Tuesday 23 November 2021
LONDON. UK. Human Rights at Sea is delighted to introduce its 7th Annual Report which reflects global impact and showcases the strides the UK-based charitable NGO has made to raise international awareness of human rights abuses at sea and deliver social justice through legal and policy development since 2014.
The past year has been extraordinary for everyone, but for those people living, working, and transiting at sea the COVID-19 pandemic has made a desperate situation worse.
From those who have been abandoned in foreign ports with no means of repatriation due to lockdowns and restrictions of movement, to those who have suffered from diminished oversight and have been forced to work in abusive conditions, to those not paid owed wages, their personal situations have become desperate.
To the surge in migrants embarking on perilous sea journeys and the increased profiling and exposure of serious sexual offences towards victims at sea, Human Rights at Sea has responded to urgent requests for help, challenged cases, and driven social change with its partners.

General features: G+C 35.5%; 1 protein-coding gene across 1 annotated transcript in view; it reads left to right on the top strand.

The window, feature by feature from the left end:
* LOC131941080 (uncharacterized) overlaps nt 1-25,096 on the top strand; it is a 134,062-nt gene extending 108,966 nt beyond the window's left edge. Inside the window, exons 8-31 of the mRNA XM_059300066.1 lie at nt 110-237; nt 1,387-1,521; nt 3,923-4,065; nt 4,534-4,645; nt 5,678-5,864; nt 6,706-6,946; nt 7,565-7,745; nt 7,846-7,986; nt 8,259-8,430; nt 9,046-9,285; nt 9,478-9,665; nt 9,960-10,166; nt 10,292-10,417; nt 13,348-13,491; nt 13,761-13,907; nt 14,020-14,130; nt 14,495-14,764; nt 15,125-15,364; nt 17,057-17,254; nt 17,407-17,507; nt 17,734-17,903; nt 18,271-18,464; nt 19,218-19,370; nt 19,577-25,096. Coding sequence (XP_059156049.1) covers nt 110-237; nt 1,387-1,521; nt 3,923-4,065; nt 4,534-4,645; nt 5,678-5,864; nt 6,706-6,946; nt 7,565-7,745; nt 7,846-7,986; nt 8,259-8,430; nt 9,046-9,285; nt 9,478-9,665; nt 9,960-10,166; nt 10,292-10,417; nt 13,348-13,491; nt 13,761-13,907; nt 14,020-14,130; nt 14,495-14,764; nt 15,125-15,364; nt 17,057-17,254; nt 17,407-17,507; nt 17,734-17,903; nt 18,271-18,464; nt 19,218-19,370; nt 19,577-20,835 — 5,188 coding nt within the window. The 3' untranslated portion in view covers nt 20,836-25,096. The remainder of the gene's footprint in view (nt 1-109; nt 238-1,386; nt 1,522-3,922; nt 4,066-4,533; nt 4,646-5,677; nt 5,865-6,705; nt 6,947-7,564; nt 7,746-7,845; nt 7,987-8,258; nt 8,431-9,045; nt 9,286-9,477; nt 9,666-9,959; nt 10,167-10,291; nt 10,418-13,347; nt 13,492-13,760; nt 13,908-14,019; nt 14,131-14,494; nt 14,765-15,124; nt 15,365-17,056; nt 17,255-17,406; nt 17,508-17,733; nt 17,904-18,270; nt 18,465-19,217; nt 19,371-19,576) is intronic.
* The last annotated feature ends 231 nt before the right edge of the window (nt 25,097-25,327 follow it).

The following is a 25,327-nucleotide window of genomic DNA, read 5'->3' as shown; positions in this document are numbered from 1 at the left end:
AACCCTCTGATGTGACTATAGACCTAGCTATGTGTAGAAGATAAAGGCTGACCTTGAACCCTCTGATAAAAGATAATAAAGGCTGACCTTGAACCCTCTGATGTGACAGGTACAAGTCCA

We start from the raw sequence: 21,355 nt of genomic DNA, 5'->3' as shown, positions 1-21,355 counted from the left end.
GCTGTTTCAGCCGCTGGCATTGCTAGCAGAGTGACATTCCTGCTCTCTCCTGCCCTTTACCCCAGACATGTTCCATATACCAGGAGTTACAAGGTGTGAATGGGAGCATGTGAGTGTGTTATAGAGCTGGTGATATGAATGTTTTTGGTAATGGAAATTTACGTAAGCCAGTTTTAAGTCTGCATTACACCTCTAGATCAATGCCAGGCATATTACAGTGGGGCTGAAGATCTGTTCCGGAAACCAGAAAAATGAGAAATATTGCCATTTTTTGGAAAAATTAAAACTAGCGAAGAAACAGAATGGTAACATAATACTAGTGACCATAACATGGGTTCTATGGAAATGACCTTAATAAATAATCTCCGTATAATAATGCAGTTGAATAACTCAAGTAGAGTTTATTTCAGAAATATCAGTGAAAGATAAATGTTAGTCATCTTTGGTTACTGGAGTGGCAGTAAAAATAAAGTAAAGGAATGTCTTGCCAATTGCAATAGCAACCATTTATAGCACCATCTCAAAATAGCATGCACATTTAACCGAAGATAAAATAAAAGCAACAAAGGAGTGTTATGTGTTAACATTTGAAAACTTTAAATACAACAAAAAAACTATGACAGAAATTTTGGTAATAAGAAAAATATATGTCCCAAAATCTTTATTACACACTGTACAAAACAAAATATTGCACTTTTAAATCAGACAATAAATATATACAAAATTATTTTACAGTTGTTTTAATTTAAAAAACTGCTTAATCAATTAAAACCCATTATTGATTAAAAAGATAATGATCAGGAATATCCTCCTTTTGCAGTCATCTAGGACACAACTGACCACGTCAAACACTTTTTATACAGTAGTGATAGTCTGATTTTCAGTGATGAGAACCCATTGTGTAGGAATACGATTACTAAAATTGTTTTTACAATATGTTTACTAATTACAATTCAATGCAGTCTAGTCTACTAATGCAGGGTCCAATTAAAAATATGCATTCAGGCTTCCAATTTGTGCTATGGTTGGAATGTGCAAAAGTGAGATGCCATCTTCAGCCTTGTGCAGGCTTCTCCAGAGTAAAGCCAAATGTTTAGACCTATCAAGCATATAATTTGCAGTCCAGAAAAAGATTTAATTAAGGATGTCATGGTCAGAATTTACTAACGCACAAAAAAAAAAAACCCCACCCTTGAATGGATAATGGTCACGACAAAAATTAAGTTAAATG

Our investigations, publications, and case studies have raised international awareness around the immediate danger of vulnerable groups who are subject to abuse. Our responsive work has been combined with focused advocacy and lobbying initiatives to ensure that the human rights of all people at sea are not forgotten.
We are proud to announce that this year marked a historic milestone for our charity by setting a new precedent for the update to primary legislation in New Zealand following a successful advocacy campaign for the application of maritime levy funds to sustainably fund seafarer welfare centres. We were delighted to have supported the New Zealand Seafarers’ Welfare Board at their request.
The change in legislation will affect 10 ports in New Zealand which annually receive an average of 129,150 seafarers, and it is our biggest impact to date. As we move ahead, our team are dedicating efforts to repeating this legal reform in Australia and further afield.
Despite this success, we remain realistic about the challenges continuing to face people at sea. The COVID-19 pandemic has highlighted the fragility of the maritime sector and the need to catalyse global attention and action at state policy and legislative level.
We would like to take this opportunity to thank everyone who makes the work of Human Rights at Sea possible through their generous support; financial or otherwise, and without which our efforts would not be possible.
In the next 12 months we have set challenging fundraising targets to scale up our international advocacy programmes, and we hope that those reading this today will consider supporting us to continue our drive so that human rights apply at sea, as they do on land.
Human Rights at Sea will continue dedicating our efforts to delivering this for the victims, their families, their communities, and the international community as a whole.
Our Vision remains clear; to end human rights abuse at sea.